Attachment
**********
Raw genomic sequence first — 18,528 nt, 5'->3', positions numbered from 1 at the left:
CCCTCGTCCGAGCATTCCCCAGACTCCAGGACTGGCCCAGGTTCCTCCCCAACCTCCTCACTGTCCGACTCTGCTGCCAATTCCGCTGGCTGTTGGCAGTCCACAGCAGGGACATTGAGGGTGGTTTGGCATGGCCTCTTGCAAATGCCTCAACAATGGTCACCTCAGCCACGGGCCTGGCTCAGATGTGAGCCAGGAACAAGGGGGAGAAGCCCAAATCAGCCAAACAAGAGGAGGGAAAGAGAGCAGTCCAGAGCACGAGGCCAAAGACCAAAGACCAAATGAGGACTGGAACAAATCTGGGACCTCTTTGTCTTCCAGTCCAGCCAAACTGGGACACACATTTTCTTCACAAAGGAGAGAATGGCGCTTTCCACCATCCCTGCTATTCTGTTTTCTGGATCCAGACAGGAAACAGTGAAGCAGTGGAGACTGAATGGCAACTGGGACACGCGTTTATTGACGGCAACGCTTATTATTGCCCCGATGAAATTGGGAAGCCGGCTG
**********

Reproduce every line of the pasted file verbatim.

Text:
Raw genomic sequence first — 18,528 nt, 5'->3', positions numbered from 1 at the left:
CCCTCGTCCGAGCATTCCCCAGACTCCAGGACTGGCCCAGGTTCCTCCCCAACCTCCTCACTGTCCGACTCTGCTGCCAATTCCGCTGGCTGTTGGCAGTCCACAGCAGGGACATTGAGGGTGGTTTGGCATGGCCTCTTGCAAATGCCTCAACAATGGTCACCTCAGCCACGGGCCTGGCTCAGATGTGAGCCAGGAACAAGGGGGAGAAGCCCAAATCAGCCAAACAAGAGGAGGGAAAGAGAGCAGTCCAGAGCACGAGGCCAAAGACCAAAGACCAAATGAGGACTGGAACAAATCTGGGACCTCTTTGTCTTCCAGTCCAGCCAAACTGGGACACACATTTTCTTCACAAAGGAGAGAATGGCGCTTTCCACCATCCCTGCTATTCTGTTTTCTGGATCCAGACAGGAAACAGTGAAGCAGTGGAGACTGAATGGCAACTGGGACACGCGTTTATTGACGGCAACGCTTATTATTGCCCCGATGAAATTGGGAAGCCGGCTG